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Chase Morsey, “The Man Who Saved the V-8,” dead at 96

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Chase Morsey photo via Bob Fria.

His knees shook as he sat waiting outside Henry Ford II’s office. Chase Morsey, then 29 years old and less than a year into his time at Ford Motor Company, knew he was right – his research backed it up – but he still had to make his case in front of The Deuce, the man whose name was on the building, and the man who could inadvertently destroy Ford Motor Company if he didn’t listen to what Morsey had to say.

Fortunately, for everybody involved, Ford decided then and there that the V-8 would remain in the Ford lineup. Morsey’s research, which would become his biggest strength while at Ford, held up, and he would go on to play pivotal roles not only in the success of the Thunderbird but also the genesis of the Mustang, two defining legacies for the retired auto executive who died late last month at the age of 96.

Though, like the famed Whiz Kids, Morsey came to Ford with a background in statistical analysis with the Army Air Force, he started at Ford a year later as a trainee. What he lacked in authority at Ford, however, he made up with enthusiasm for Blue Oval products – since the 1930s he’d owned only Ford V-8 automobiles – and so when he discovered, shortly after joining the company, that Ford planned to discontinue the V-8 for the 1952 model year, leaving only a six-cylinder engine to power Ford’s passenger cars, he expressed his dismay to his supervisor.

As he told the story in his book, The Man Who Saved the V-8, Morsey not only didn’t like the idea because he liked the product, but he also felt that it would lead to a drastic drop-off in sales for Ford, so he proposed surveying all the Ford dealers to take their temperature on the potential change, compiled the results (overwhelmingly negative), and made his pitch to Henry Ford II. The V-8 remained.

That experience, according to author Bob Fria, helped boost Morsey up the corporate ladder over the next few years. “He was just thankful his research went well, but he was always a good researcher, and that gave him some stature at Ford.”

According to tales Morsey told Fria, he was soon assigned to the Competitive Analysis Department, which at the time was Ford’s spy program, tasked with climbing the fences at GM’s Proving Grounds in Arizona to get photos of GM’s secret projects. By the early to mid-Fifties, he was put to work developing the marketing for the Thunderbird, and later on in the decade he did the same for the Edsel.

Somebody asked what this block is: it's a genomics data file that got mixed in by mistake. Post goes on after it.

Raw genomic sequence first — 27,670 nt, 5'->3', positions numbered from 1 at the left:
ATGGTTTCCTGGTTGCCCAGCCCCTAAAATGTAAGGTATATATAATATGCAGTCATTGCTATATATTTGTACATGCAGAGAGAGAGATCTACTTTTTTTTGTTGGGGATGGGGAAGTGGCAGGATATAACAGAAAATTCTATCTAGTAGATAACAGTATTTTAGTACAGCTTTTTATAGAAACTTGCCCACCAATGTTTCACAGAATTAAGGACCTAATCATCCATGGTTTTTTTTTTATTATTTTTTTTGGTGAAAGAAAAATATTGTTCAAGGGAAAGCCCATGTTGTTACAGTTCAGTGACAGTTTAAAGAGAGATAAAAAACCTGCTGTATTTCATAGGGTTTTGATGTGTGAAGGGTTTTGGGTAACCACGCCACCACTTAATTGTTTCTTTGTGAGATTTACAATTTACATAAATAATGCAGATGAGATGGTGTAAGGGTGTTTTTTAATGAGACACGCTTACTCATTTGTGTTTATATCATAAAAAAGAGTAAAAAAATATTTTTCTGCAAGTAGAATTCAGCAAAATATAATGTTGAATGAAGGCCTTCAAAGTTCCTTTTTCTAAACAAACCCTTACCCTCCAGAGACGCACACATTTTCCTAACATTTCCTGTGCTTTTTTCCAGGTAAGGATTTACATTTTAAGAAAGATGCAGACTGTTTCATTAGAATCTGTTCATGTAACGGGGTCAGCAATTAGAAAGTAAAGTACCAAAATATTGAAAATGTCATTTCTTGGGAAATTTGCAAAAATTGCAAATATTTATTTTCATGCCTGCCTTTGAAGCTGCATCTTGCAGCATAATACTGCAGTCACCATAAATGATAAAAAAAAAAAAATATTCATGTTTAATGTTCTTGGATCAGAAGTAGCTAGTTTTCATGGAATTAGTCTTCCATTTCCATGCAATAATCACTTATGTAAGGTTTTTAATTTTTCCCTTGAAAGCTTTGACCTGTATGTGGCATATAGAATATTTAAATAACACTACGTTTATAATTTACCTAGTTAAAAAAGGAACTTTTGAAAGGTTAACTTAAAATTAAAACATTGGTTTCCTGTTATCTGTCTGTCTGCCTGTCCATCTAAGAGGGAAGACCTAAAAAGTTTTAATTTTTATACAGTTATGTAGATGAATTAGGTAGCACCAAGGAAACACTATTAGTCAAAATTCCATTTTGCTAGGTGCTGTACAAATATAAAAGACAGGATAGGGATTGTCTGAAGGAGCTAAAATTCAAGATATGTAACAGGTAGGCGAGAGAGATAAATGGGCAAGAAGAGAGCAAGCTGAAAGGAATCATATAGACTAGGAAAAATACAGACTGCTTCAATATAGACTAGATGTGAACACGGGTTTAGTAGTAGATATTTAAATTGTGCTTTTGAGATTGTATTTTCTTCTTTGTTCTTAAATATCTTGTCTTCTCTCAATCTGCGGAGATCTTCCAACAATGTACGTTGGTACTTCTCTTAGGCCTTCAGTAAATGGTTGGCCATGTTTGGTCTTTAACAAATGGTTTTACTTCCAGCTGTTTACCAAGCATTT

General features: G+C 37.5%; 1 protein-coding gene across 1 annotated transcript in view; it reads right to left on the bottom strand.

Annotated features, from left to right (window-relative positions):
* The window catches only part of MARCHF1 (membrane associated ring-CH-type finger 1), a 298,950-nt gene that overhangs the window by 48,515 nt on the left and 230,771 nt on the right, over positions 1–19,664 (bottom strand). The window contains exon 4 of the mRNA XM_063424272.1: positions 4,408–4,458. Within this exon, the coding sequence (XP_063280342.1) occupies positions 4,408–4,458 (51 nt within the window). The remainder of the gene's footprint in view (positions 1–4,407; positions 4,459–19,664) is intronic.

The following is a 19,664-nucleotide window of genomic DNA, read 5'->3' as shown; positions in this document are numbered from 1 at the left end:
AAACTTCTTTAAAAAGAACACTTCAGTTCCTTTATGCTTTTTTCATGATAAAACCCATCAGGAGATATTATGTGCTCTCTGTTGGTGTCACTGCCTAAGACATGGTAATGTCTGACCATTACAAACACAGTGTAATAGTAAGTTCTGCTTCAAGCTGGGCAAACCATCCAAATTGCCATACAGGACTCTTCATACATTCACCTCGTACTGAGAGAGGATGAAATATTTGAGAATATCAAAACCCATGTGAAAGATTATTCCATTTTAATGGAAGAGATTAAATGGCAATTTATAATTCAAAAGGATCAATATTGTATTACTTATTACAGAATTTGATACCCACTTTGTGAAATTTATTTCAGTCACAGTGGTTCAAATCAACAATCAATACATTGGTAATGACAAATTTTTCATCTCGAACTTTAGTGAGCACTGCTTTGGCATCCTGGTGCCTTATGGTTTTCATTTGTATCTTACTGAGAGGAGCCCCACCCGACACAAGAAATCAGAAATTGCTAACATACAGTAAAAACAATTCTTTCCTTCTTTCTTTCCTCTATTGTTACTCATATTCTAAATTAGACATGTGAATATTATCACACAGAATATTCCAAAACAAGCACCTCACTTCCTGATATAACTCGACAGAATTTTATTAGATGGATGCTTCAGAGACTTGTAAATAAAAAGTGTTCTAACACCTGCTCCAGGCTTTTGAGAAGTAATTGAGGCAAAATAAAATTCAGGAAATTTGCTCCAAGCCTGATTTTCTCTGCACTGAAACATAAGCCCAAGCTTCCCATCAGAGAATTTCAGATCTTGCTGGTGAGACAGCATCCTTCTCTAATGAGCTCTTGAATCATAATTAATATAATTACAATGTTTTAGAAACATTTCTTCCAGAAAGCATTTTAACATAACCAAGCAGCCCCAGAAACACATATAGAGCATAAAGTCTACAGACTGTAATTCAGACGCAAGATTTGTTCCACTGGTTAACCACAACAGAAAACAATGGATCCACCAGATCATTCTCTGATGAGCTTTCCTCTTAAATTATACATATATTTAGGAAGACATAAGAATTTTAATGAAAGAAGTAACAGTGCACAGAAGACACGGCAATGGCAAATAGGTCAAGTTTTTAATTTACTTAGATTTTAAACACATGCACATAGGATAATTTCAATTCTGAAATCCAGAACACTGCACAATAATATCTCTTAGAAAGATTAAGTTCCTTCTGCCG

So when Lee Iaccoca formed and convened the Fairlane Committee in the early 1960s, he turned to Morsey, then head of Ford car marketing, for his expertise in marketing and market research. “He did his research, and he found that the demographics of car buyers were changing,” Fria said. “At the time, everybody had known of the baby boomers, sure, but nobody had thought deeply about the issue of that group of people getting married and having kids and that they should target that group.”

As Fria wrote in Mustang Genesis: The Creation of the Pony Car:

He anticipated buyers between the ages of 18 and 34 would account for more than half of the projected new car sales for the upcoming decade. Additionally, car styling for the ’60s would have to reflect the tastes of these new young buyers, not of the older generations. Young people had definite ideas about what they wanted in styling and performance.

With Morsey’s research in hand, Iaccoca could prove that a market existed for a sporty, Falcon-based four-seater – the car that would become the Mustang – and as a result got the go-ahead to develop it. Morsey was rewarded with a new assignment: Iaccoca put him in charge of marketing for the Mustang and its launch campaign, which included the famed “Six and the Single Girl” magazine ad as well as the one-off Tiffany Gold Medal Award for Excellence in American Design bestowed on the Mustang. Fria said that campaign is now considered “the most successful ad program ever put together by a car manufacturer in the United States.”

Morsey remained with Ford until the late 1960s, when he took the chief financial officer position at RCA. He later owned his own Ford dealership in Phoenix and started Morsey Oil Company before retiring to Bel Air, California.

According to Fria, he was one of the last remaining members of the Fairlane Committee. Of that group, only Iaccoca and Hal Sperlich survive Morsey.